So the short answer is, no its not easily possible. Can it be done? Sure, if you have a ton of money to throw at it.

Winder stairs are used because of a limited amount of space available, which is likely why there are there in the first place.
 
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Old 09-24-21, 11:35 AM
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To change the stairs, the entire thing would need to be ripped out and the run of the stairs would need to be made 2 feet longer at either the top or bottom or 1 ft on both. And that involves structural changes. And it will affect the headroom, so there might also be changes needed if the headroom is low. (80" minimum as measured vertically from the nosing) Your 2 stairs that are winders (steps 3 and 4) represent about 15" of rise, so you can't just remove them to make your 2nd step a landing... or you would have a 22+" step from step 2 to step 5. Because step 2 would would be a landing, and step 5 would be the next step after the landing.

If there is a set of stairs underneath this one, and changes in the stairs above will affect the headroom of the stairs below.

If step 4 could be turned into the landing (this could only be done if the entire landing has 80+" of headroom) then you would only have to change the bottom 3 stairs, which would bring the bottom out an additional 2 ft from where it is now.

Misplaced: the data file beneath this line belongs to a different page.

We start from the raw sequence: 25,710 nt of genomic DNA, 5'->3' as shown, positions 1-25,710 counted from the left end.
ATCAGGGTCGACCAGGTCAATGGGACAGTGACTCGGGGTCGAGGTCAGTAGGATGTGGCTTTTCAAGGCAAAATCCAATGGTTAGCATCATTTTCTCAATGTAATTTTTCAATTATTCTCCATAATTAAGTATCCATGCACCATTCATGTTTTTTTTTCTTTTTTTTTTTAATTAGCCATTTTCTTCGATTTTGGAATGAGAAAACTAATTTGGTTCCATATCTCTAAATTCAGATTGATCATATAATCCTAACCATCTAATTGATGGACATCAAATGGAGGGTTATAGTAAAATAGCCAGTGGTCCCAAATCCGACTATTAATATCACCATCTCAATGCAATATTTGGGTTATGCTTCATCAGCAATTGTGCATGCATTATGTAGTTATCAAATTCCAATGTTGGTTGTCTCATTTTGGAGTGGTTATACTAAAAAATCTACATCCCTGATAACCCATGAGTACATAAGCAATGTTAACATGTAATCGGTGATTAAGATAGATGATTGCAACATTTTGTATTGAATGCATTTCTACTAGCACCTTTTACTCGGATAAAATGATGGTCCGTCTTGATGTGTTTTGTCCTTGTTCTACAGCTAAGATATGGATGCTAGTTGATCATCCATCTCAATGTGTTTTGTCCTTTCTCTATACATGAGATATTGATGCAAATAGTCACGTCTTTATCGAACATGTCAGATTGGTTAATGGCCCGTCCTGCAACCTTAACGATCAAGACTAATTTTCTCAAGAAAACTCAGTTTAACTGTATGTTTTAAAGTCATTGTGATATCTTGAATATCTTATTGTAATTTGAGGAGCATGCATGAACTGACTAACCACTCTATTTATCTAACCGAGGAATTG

So the short answer is, no its not easily possible. Can it be done? Sure, if you have a ton of money to throw at it.

Winder stairs are used because of a limited amount of space available, which is likely why there are there in the first place.
 
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Old 09-24-21, 12:03 PM
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I suspect you do not have a handrail in that stair.

In my 1912 house I was able to convert a storage attic to a third floor master suite because there was a stair already in place. It is very narrow and did not have a handrail. I added a vertical handrail that has worked very well. My stairs turn 180 degrees where yours only turn 90 but you could still add a vertical handrail or handrails on the wall (or both).



Vertical handrail in 180 degree winder stair.
 
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Old 09-24-21, 02:32 PM
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To XSleeper: